During their stay in Florianópolis, with the typical unstable weather of the island at this time of year, between rainy and sunny days, breeze and wind, every afternoon the observers from Chile, Peru and Uruguay went to the field to follow the collection team in regions of different geographic characteristics and socioeconomic levels.

On Monday, September 19, the visitors started with the downtown region; on Tuesday, they covered steep hills at Lagoa da Conceição and fishing communities at Barra da Lagoa beach; on the Wednesday, they were in Porto da Lagoa; on the Thursday, in the Itacorubi neighborhood, close to the university area; and on Friday, they ended their visits going to the subnormal agglomerates of Morro do Mocotó, with one of the most beautiful views of the capital.

The group learned how to use the DMC and accompanied the enumerators in every detail that involves household collection, especially the challenges the team goes through – from empty houses and many refusals, to warm welcomings, even a barbecue party from a resident who celebrated with friends the day of the Farroupilha Revolution. They were also able to observe how the efforts made by field teams to interview residents in different neighborhoods and situations.

On Wednesday morning, observers participated in a press conference and gave interviews to the local TV. Every morning, they actively participated in lectures with several questions to the Institute's directors and technicians, who presented topics such as: the challenges and difficulties in carrying out a huge operation; partnerships with various organizations at the national, state and local levels; the construction of questionnaires and classifications; the organization of the IBGE's census mapping and the structure of the identification codes; the facilities assembled and the technologies used; the preliminary stages of testing, public consultation and training to address sensitive issues; supervisory work for checking or verification, communication and dissemination work, and the hiring of extra support staff.

Among the similarities pointed out by the visitors with their countries, the difficulty in hiring labor is one of them: “The enumerator is the heart of the census. We have to be careful because we can't afford to have a low hiring”, points out Alvaro Andres Rodriguez Pacheco, head of IT for the Census of the National Institute of Statistics of Chile. Sheyla Muller Perez, chief technical officer for the Chilean census, adds: “We also experience problems with fake news and people not wanting to answer to the census.”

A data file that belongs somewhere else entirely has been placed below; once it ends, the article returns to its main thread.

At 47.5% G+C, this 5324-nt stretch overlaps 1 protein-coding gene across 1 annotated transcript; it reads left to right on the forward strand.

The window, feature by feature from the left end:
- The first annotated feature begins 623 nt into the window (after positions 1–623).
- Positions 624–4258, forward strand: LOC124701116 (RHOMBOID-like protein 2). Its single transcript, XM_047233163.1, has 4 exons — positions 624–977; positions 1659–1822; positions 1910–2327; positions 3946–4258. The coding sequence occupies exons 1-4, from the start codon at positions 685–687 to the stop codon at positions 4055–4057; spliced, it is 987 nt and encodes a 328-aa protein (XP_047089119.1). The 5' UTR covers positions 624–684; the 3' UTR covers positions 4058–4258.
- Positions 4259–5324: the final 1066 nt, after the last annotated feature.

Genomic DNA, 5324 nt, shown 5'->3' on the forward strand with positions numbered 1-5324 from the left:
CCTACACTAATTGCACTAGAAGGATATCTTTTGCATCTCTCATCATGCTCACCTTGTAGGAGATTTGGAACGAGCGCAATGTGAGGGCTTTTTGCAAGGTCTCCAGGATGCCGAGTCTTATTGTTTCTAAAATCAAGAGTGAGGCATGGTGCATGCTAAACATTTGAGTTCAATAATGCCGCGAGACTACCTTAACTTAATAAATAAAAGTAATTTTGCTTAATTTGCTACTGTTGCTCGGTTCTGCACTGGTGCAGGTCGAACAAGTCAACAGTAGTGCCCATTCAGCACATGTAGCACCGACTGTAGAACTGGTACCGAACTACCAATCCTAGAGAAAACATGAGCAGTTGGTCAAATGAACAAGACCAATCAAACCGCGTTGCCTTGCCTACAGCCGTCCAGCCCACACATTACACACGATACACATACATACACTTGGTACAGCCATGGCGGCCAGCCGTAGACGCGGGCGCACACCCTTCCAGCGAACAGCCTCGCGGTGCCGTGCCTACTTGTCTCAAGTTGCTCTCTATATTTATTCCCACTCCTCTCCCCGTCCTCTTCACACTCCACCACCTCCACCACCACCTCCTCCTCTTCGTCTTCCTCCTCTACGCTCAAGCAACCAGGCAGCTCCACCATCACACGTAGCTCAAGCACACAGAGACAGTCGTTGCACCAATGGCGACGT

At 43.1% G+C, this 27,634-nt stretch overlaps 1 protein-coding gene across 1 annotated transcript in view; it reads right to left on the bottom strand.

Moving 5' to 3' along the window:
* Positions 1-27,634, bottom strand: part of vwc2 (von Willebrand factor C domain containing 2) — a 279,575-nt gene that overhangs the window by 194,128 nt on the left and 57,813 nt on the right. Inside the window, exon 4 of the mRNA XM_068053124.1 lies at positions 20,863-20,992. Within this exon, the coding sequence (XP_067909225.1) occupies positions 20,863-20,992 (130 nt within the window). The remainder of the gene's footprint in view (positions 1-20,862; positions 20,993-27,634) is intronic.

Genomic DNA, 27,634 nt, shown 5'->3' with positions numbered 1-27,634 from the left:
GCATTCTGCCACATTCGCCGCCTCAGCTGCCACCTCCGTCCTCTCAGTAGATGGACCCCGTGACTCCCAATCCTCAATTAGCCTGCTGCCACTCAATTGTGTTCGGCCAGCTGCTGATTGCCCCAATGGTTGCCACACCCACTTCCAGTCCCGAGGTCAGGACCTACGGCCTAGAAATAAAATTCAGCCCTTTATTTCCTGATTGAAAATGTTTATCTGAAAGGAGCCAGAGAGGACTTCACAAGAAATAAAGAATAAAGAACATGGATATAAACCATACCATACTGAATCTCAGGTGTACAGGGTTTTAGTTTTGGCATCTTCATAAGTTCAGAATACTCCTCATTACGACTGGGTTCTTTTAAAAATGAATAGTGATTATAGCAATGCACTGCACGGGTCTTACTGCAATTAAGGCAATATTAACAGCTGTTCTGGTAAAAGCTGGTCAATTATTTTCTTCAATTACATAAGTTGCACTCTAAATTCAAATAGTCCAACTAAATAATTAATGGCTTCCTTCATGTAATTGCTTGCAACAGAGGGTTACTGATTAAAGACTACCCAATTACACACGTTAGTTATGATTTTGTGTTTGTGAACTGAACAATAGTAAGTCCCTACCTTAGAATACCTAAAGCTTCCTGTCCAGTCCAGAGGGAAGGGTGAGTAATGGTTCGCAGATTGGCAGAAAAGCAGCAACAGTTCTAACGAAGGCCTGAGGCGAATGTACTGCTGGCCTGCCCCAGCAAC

About Peruvian reality, Nancy Aurelia Hidalgo Calle de Martell, director of census and surveys, and Juan Vera Aguilar, technical director of statistics, add: “In the 2022 National Economic Census, we lacked enumerators and had high desertion. The training, planned for three classes, had to be extended to eight classes in the end. Also, fake news abounds.”

Chile and Peru will make two major changes in methodology and use of technology in the next Censuses, scheduled for 2024 and 2025, respectively. Both took their last census in 2017, with the so-called “del hecho” methodology. In this methodology, the country declares a mandatory public holiday, when all establishments are closed and people go to the collection points to answer to the Census, a similar procedure to that of the election day here. There is a campaign for people to avoid traveling during the day, but officially it is understood that the population is censused based on where they slept the night before the day of the Census and not necessarily where they live. The other change in both countries will be the inclusion of the use of technology in the collection stage, until then done with paper questionnaires. “In Chile, we are publishing analysis of results from the last Census until today”, explains Mr. Pacheco.